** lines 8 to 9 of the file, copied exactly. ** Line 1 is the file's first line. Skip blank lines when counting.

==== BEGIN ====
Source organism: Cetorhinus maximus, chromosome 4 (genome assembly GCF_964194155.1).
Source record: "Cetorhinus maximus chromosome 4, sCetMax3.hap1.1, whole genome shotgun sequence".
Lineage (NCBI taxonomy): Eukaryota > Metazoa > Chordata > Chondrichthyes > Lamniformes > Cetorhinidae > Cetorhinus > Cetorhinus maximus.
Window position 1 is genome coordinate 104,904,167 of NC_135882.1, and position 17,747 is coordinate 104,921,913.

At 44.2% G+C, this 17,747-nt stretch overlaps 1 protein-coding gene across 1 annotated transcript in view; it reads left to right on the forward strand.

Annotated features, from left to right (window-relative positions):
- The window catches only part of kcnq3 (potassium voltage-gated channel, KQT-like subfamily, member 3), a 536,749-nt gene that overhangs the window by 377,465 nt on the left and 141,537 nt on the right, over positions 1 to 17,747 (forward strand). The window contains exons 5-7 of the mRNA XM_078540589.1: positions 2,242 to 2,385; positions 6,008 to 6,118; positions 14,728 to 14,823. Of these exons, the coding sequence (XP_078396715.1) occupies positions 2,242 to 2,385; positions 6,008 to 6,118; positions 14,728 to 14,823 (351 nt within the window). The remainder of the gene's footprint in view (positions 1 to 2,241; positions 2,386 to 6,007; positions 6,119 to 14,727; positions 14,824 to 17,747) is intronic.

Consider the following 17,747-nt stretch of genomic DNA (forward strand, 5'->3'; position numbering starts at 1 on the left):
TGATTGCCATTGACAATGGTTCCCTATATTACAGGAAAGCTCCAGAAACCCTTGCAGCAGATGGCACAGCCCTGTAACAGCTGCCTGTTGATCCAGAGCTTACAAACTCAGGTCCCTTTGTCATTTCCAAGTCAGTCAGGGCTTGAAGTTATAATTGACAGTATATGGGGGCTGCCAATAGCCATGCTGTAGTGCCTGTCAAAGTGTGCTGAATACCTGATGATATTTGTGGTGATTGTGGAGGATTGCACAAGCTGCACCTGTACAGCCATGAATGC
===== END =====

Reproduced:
Consider the following 17,747-nt stretch of genomic DNA (forward strand, 5'->3'; position numbering starts at 1 on the left):
TGATTGCCATTGACAATGGTTCCCTATATTACAGGAAAGCTCCAGAAACCCTTGCAGCAGATGGCACAGCCCTGTAACAGCTGCCTGTTGATCCAGAGCTTACAAACTCAGGTCCCTTTGTCATTTCCAAGTCAGTCAGGGCTTGAAGTTATAATTGACAGTATATGGGGGCTGCCAATAGCCATGCTGTAGTGCCTGTCAAAGTGTGCTGAATACCTGATGATATTTGTGGTGATTGTGGAGGATTGCACAAGCTGCACCTGTACAGCCATGAATGC